The chapter notes describe the expansion of industry and urban centres, the construction of ships and railways, and the increased need for timber and other forest products. Additionally, we will learn about new forest use restrictions, novel ways of organising the forest, colonial control, and how forest regions were mapped, trees classified, and plantations formed. These notes will provide background information on similar developments in India and Indonesia.
Socio-Economic Development and Forest Management
Amid the social and economic development and the emergence of the modern world, the focus usually shifts towards the industrial, agricultural sectors. Apart from these mainstream blocs there are people living in the forests, running their economies. To modern eyes, the lives of pastoralists and forest dwellers, the shifting cultivators and food gatherers often seem to be stuck in the past.
These communities are very much part of the modern world we live in today. They are not simply survivors from a bygone era.
The chapter talks about the variety of ways the forests were used by communities living within them. Also, the growth of industries and urban centres, ships and railways in the nineteenth century created a new demand on the forests for timber and other forest products. New demands led to new rules of forest use, new ways of organising the forest.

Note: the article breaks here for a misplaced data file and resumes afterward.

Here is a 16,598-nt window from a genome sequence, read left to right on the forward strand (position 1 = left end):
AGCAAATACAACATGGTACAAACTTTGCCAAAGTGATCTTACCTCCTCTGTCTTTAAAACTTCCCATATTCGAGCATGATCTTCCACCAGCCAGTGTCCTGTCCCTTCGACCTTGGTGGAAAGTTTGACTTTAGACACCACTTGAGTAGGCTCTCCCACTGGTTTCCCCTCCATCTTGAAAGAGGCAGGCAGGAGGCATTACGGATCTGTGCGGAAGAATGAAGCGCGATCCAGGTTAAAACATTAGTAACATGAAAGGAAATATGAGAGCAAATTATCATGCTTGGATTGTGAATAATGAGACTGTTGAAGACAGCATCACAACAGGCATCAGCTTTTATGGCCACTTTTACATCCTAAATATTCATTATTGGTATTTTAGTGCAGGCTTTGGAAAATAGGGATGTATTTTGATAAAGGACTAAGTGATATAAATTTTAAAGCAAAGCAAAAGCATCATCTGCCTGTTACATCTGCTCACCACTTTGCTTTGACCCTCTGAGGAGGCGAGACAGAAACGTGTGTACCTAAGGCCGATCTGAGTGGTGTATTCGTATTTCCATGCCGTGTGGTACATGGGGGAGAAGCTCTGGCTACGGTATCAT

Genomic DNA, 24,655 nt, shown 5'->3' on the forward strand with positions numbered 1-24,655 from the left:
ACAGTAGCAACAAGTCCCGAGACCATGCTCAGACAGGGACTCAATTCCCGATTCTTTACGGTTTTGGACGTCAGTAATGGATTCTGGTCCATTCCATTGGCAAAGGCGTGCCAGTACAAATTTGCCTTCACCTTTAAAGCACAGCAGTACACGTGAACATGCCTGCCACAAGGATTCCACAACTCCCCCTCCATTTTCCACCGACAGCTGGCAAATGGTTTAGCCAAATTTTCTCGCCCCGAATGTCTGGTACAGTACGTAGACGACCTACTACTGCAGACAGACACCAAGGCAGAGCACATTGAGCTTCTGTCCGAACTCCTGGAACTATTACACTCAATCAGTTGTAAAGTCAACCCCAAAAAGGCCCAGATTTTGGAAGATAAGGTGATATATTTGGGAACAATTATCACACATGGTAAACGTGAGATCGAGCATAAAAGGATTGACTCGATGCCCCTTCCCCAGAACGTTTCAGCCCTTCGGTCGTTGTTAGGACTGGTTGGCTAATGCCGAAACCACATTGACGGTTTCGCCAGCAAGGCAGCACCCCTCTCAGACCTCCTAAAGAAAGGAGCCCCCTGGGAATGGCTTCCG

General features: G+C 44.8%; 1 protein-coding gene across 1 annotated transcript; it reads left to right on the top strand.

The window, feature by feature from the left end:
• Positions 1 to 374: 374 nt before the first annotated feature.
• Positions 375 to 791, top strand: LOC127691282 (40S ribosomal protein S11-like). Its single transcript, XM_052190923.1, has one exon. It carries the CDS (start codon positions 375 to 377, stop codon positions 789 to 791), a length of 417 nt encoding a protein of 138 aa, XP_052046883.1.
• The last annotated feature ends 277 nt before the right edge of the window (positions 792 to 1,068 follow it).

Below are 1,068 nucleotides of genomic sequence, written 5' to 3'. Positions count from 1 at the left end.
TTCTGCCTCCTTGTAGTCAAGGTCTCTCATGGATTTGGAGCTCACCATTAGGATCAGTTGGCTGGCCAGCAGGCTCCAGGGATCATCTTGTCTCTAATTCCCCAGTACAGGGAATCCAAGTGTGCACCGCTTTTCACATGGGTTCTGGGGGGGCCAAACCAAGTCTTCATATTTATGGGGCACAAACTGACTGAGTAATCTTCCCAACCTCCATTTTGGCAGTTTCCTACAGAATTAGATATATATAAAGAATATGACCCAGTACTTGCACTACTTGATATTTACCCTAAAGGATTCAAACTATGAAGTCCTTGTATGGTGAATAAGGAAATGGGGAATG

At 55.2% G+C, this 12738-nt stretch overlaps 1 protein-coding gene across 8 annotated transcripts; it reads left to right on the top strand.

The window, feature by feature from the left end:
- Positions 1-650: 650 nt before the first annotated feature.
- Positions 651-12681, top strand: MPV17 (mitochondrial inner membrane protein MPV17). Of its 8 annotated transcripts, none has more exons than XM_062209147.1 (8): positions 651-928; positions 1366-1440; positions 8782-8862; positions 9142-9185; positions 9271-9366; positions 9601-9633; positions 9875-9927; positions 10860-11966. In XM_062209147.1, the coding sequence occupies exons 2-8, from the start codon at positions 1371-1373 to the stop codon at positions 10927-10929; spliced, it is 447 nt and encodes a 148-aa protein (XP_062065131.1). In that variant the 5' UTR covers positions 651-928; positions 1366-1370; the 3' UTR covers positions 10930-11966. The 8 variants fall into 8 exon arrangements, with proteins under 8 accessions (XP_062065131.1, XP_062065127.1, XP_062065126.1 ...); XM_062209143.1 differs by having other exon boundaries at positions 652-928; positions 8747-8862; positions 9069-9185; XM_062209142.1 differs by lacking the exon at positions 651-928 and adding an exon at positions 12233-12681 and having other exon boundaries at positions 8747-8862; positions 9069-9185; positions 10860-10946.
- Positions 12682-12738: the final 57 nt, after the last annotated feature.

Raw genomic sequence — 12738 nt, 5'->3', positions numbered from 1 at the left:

Why did colonial rule pose a threat to the Forest?
The term deforestation is used to refer to the disappearance of the forest. Deforestation is a process that began many centuries ago; but under colonial rule it became more systematic and extensive. As population increased over the centuries and the demand for food went up, peasants extended the boundaries of cultivation, clearing forests and breaking new land.
The colonial era was the period when the cultivation expanded rapidly for various reasons:
Production of Commercial Crops: The Britishers encouraged the production of the commercial crops like jute, sugar, wheat and cotton. The demand of these crops increased in Europe in the 19th century to feed increasing population
Unproductive Forest: The colonial state considered the forest unproductive and to be in the state of wilderness which needs to be cultivated. The aim was to produce larger yields and gain larger revenue, in order to enhance the income of the state.
The expansion of cultivation is considered as the sign of progress but this leads the forest to be cleared. Also, the colonial government took over the forests, and gave vast areas to European planters at cheap rates. These areas were enclosed and cleared of forests, and planted with tea or coffee.
Disappearing Oak Forest